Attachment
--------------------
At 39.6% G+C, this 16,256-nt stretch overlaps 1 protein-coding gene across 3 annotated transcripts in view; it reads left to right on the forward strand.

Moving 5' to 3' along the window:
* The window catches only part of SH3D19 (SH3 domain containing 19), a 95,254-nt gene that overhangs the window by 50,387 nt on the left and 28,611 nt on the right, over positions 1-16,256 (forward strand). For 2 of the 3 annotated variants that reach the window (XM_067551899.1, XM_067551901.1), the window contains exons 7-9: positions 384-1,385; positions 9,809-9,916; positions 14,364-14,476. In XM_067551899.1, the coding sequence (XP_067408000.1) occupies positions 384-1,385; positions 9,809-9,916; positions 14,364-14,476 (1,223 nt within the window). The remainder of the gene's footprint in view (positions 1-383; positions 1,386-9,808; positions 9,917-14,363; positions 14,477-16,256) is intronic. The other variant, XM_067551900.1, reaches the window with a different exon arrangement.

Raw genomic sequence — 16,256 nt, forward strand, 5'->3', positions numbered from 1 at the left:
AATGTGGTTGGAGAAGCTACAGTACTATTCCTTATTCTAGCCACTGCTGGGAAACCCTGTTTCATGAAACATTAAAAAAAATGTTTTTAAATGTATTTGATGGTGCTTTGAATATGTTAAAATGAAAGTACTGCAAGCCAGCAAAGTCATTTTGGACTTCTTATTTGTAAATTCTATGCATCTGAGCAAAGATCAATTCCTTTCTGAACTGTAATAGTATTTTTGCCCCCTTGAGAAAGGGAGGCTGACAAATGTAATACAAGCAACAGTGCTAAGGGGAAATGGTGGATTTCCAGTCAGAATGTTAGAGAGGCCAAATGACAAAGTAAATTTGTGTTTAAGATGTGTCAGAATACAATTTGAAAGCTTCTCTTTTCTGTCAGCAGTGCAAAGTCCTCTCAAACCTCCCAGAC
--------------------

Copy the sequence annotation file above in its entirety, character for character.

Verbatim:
At 39.6% G+C, this 16,256-nt stretch overlaps 1 protein-coding gene across 3 annotated transcripts in view; it reads left to right on the forward strand.

Moving 5' to 3' along the window:
* The window catches only part of SH3D19 (SH3 domain containing 19), a 95,254-nt gene that overhangs the window by 50,387 nt on the left and 28,611 nt on the right, over positions 1-16,256 (forward strand). For 2 of the 3 annotated variants that reach the window (XM_067551899.1, XM_067551901.1), the window contains exons 7-9: positions 384-1,385; positions 9,809-9,916; positions 14,364-14,476. In XM_067551899.1, the coding sequence (XP_067408000.1) occupies positions 384-1,385; positions 9,809-9,916; positions 14,364-14,476 (1,223 nt within the window). The remainder of the gene's footprint in view (positions 1-383; positions 1,386-9,808; positions 9,917-14,363; positions 14,477-16,256) is intronic. The other variant, XM_067551900.1, reaches the window with a different exon arrangement.

Raw genomic sequence — 16,256 nt, forward strand, 5'->3', positions numbered from 1 at the left:
AATGTGGTTGGAGAAGCTACAGTACTATTCCTTATTCTAGCCACTGCTGGGAAACCCTGTTTCATGAAACATTAAAAAAAATGTTTTTAAATGTATTTGATGGTGCTTTGAATATGTTAAAATGAAAGTACTGCAAGCCAGCAAAGTCATTTTGGACTTCTTATTTGTAAATTCTATGCATCTGAGCAAAGATCAATTCCTTTCTGAACTGTAATAGTATTTTTGCCCCCTTGAGAAAGGGAGGCTGACAAATGTAATACAAGCAACAGTGCTAAGGGGAAATGGTGGATTTCCAGTCAGAATGTTAGAGAGGCCAAATGACAAAGTAAATTTGTGTTTAAGATGTGTCAGAATACAATTTGAAAGCTTCTCTTTTCTGTCAGCAGTGCAAAGTCCTCTCAAACCTCCCAGAC